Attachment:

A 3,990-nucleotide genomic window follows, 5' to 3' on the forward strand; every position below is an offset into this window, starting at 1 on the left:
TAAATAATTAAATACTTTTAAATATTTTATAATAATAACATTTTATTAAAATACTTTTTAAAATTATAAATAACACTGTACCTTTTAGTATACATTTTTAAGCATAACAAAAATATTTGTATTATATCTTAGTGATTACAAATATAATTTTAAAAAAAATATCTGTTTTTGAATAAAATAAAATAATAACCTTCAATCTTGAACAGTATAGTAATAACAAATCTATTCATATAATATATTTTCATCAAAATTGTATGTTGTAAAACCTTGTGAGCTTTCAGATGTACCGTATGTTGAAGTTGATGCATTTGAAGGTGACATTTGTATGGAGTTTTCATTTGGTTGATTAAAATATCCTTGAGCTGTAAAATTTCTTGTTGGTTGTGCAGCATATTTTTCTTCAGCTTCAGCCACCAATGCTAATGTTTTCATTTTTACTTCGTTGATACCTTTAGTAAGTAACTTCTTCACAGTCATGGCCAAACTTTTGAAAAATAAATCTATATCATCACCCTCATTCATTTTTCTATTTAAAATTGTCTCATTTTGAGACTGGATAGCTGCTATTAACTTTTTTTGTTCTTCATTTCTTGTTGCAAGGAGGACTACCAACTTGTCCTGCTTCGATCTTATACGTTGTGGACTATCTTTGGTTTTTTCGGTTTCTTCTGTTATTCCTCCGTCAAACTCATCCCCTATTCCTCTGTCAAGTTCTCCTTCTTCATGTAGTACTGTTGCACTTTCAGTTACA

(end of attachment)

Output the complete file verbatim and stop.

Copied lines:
A 3,990-nucleotide genomic window follows, 5' to 3' on the forward strand; every position below is an offset into this window, starting at 1 on the left:
TAAATAATTAAATACTTTTAAATATTTTATAATAATAACATTTTATTAAAATACTTTTTAAAATTATAAATAACACTGTACCTTTTAGTATACATTTTTAAGCATAACAAAAATATTTGTATTATATCTTAGTGATTACAAATATAATTTTAAAAAAAATATCTGTTTTTGAATAAAATAAAATAATAACCTTCAATCTTGAACAGTATAGTAATAACAAATCTATTCATATAATATATTTTCATCAAAATTGTATGTTGTAAAACCTTGTGAGCTTTCAGATGTACCGTATGTTGAAGTTGATGCATTTGAAGGTGACATTTGTATGGAGTTTTCATTTGGTTGATTAAAATATCCTTGAGCTGTAAAATTTCTTGTTGGTTGTGCAGCATATTTTTCTTCAGCTTCAGCCACCAATGCTAATGTTTTCATTTTTACTTCGTTGATACCTTTAGTAAGTAACTTCTTCACAGTCATGGCCAAACTTTTGAAAAATAAATCTATATCATCACCCTCATTCATTTTTCTATTTAAAATTGTCTCATTTTGAGACTGGATAGCTGCTATTAACTTTTTTTGTTCTTCATTTCTTGTTGCAAGGAGGACTACCAACTTGTCCTGCTTCGATCTTATACGTTGTGGACTATCTTTGGTTTTTTCGGTTTCTTCTGTTATTCCTCCGTCAAACTCATCCCCTATTCCTCTGTCAAGTTCTCCTTCTTCATGTAGTACTGTTGCACTTTCAGTTACA